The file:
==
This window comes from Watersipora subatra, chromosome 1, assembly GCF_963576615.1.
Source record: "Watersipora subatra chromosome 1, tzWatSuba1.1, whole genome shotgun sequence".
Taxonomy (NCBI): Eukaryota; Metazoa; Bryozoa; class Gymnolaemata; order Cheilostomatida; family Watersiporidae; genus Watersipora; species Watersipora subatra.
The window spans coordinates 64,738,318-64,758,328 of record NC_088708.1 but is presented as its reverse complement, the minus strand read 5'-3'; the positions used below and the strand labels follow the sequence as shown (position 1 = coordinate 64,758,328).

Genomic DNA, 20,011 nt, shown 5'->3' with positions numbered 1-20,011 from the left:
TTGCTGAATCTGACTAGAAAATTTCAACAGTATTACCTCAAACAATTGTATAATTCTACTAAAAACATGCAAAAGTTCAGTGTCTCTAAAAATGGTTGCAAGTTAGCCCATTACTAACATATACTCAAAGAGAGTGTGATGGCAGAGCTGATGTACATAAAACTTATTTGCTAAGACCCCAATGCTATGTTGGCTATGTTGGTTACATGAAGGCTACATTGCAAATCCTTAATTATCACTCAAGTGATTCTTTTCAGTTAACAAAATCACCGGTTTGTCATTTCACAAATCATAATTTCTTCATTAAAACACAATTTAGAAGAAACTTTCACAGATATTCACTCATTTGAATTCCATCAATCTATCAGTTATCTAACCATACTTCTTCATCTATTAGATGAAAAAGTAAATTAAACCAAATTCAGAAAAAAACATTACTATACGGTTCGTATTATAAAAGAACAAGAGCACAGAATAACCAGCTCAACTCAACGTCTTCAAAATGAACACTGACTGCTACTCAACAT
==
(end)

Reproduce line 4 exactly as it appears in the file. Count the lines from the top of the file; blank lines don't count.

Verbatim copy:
The window spans coordinates 64,738,318-64,758,328 of record NC_088708.1 but is presented as its reverse complement, the minus strand read 5'-3'; the positions used below and the strand labels follow the sequence as shown (position 1 = coordinate 64,758,328).